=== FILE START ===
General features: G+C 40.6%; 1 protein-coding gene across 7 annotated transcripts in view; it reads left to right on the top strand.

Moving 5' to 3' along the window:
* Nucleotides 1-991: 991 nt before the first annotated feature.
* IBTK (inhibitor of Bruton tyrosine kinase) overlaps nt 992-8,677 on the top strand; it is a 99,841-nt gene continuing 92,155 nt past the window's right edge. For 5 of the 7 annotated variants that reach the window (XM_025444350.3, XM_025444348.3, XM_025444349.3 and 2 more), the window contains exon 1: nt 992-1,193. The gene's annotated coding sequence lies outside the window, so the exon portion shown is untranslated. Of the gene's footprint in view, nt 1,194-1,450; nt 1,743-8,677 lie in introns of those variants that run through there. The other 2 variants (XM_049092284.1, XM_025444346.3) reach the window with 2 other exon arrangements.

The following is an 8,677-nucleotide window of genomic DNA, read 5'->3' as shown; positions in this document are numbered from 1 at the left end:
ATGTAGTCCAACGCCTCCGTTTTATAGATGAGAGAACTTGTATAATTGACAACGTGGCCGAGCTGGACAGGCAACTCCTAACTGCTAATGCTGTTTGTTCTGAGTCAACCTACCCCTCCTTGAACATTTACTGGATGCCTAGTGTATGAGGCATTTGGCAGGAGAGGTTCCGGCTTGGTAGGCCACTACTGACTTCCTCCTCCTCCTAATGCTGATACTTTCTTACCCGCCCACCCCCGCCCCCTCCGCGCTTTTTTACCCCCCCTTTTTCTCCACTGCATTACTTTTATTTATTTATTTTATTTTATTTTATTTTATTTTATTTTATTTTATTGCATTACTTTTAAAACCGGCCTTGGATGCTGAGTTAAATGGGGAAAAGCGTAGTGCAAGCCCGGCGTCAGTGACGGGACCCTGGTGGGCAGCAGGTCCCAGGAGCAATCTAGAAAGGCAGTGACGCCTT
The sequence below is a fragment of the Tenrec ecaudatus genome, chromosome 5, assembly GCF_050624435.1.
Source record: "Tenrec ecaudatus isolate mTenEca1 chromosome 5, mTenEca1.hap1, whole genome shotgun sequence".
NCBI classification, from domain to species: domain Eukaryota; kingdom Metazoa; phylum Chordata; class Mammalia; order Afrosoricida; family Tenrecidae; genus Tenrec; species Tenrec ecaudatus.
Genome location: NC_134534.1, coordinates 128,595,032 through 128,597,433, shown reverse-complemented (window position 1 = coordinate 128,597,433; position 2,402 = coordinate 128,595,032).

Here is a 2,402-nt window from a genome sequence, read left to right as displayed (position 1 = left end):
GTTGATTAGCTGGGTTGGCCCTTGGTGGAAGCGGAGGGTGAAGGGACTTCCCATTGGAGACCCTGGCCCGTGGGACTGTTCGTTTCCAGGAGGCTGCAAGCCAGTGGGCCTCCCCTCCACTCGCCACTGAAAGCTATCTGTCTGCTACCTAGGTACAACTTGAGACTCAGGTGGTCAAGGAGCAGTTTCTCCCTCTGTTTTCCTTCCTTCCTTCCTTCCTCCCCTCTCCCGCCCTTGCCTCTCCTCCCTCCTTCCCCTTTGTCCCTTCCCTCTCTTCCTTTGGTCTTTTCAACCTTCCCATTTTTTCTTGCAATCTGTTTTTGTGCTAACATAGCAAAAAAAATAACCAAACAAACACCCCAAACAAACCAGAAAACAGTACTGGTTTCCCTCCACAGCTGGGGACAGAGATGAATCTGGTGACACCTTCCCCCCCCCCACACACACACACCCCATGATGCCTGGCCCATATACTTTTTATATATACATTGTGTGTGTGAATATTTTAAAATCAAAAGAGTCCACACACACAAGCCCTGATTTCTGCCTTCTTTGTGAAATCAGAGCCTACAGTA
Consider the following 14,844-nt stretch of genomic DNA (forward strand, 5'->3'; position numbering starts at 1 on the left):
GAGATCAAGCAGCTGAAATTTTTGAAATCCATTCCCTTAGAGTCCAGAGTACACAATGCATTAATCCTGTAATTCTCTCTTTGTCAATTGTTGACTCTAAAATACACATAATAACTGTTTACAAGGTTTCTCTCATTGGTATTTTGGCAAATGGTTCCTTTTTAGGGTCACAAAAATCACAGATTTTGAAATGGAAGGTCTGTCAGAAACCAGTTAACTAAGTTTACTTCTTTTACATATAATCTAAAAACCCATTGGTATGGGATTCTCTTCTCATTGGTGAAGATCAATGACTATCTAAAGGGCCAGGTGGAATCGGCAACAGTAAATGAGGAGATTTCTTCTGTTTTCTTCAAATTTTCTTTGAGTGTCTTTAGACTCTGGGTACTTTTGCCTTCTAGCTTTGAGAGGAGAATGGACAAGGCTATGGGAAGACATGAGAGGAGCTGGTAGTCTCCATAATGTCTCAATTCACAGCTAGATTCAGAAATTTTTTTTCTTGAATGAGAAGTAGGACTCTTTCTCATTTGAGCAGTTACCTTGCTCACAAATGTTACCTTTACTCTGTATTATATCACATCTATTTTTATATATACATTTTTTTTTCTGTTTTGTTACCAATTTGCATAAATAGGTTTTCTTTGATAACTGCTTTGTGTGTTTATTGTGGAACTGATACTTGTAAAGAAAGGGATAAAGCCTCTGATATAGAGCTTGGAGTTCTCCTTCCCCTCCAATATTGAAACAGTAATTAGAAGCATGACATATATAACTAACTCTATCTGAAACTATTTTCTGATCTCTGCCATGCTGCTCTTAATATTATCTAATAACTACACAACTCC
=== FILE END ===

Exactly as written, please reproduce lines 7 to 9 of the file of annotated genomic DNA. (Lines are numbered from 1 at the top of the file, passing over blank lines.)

The sequence below is a fragment of the Tenrec ecaudatus genome, chromosome 5, assembly GCF_050624435.1.
Source record: "Tenrec ecaudatus isolate mTenEca1 chromosome 5, mTenEca1.hap1, whole genome shotgun sequence".
NCBI classification, from domain to species: domain Eukaryota; kingdom Metazoa; phylum Chordata; class Mammalia; order Afrosoricida; family Tenrecidae; genus Tenrec; species Tenrec ecaudatus.